Most investigators have demanding day jobs and are not looking to spend a significant amount of time learning new technology. They value user-friendliness and are looking to spend as little time as possible performing clinical trial tasks, because every second they spend on the trial is time away from doing their real job. And as anyone with clinical trial experience will tell you, when it comes to clinical research, “a happy site is a happy life.” Consequently, clinical operators are just as invested in user-friendliness as the sites themselves.

Clinical operators’ mission in life is to please investigators, and the collaboration between these two groups begins with training. Clinical operators must ensure investigators know how the EDC database has been built, how to add a subject and enter data, how to respond to queries, and more.

Some specific areas to look for when considering user-friendliness for clinical operators and investigators include:

  • How intuitive is the navigation system?
  • How many clicks does it take to navigate from one section or patient to another?
  • Upon login, do I immediately know the most important things to do?
  • How closely does an electronic form compare to what I’m used to?

Flexibility

It’s no secret that most study builds will go through some sort of mid-study update after the study goes live. Clinical operators need a system that can accommodate change with minimal disruption. Additionally, as a drug, device, vaccine, or other product moves to later stages of research, complexity requirements of the relevant study database increase as well. Having an EDC that is nimble enough to support both early and late-phase research is key to ensuring continuity throughout the research process.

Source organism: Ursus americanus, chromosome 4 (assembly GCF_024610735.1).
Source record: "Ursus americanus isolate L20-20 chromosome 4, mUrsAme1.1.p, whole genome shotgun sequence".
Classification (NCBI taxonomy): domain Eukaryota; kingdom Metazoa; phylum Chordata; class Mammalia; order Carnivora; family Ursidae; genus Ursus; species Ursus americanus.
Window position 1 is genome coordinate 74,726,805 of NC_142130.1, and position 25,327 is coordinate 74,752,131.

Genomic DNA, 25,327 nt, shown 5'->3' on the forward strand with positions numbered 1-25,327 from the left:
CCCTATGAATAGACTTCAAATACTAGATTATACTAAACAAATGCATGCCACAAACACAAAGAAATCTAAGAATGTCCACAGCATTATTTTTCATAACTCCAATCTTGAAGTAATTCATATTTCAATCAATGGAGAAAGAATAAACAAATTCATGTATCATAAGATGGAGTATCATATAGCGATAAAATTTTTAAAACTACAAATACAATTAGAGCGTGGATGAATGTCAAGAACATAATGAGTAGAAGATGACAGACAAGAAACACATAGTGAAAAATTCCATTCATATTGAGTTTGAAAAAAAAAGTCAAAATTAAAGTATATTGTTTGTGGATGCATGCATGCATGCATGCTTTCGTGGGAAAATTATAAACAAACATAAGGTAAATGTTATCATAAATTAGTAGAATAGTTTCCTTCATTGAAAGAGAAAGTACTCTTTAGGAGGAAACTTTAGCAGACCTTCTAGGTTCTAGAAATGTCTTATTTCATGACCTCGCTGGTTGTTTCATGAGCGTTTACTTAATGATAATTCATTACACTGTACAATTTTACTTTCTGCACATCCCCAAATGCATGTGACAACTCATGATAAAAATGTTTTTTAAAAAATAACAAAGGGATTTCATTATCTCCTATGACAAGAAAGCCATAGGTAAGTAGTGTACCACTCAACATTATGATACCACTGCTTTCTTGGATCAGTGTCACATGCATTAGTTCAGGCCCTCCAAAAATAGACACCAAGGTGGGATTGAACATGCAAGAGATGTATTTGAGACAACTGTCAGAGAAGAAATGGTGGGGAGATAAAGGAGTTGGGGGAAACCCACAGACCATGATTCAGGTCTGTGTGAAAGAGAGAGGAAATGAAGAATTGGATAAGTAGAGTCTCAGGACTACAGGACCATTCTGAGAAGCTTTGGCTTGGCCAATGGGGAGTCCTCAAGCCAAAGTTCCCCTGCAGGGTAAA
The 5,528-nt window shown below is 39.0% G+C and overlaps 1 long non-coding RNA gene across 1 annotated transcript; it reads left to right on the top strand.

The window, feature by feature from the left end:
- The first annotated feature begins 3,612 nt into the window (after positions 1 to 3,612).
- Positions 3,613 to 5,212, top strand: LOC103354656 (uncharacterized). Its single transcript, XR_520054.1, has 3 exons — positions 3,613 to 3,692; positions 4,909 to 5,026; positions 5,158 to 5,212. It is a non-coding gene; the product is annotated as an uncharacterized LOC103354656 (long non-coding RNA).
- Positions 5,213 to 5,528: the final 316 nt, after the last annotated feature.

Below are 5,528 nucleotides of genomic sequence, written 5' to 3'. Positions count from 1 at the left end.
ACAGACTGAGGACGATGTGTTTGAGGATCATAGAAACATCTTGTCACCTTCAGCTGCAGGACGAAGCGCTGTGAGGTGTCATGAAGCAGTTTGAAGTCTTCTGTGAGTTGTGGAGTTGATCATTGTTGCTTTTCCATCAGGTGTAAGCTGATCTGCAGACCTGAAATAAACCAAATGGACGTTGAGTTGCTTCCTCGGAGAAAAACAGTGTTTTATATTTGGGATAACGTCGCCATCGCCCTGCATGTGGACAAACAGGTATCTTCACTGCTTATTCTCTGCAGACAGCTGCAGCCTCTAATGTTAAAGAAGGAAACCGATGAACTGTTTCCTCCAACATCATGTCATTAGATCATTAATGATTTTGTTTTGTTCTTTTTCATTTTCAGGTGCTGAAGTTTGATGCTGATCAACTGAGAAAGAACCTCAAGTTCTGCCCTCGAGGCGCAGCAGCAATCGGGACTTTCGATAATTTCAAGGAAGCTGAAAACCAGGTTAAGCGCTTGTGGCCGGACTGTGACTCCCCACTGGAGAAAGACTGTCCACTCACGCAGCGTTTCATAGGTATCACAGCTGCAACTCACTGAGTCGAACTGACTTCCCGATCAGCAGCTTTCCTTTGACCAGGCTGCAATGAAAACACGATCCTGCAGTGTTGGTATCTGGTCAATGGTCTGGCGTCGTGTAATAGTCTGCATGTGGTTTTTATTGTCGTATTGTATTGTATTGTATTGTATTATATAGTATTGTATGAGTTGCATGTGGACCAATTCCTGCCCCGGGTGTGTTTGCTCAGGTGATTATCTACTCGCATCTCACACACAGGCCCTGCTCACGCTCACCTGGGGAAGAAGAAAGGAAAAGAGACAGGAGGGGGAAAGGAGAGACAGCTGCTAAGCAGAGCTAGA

Sites are also not typically involved in the study build or User Acceptance Testing (UAT) process, so the first time they get their hands on the system is also when they are being trained in its use, which is just before first-patient-in. Sites that are truly invested in the trial will almost always have feedback as to how they would like the system to work to maximize their efficiency. Their input often results in changes to form layouts and adjusted edit checks or calculations, among other things. Ensuring the EDC comes well-reviewed, specifically by sites, is critical in identifying the best system to meet your needs.

Reporting Capabilities

To maintain a close pulse of the clinical trial, clinical operators will require important reports that should be easily created and readily accessible. Some key questions they will want reports to answer include:

  • How is enrollment trending across sites?
  • What do adverse event (AE) trends look like?
  • How are patient form completions trending?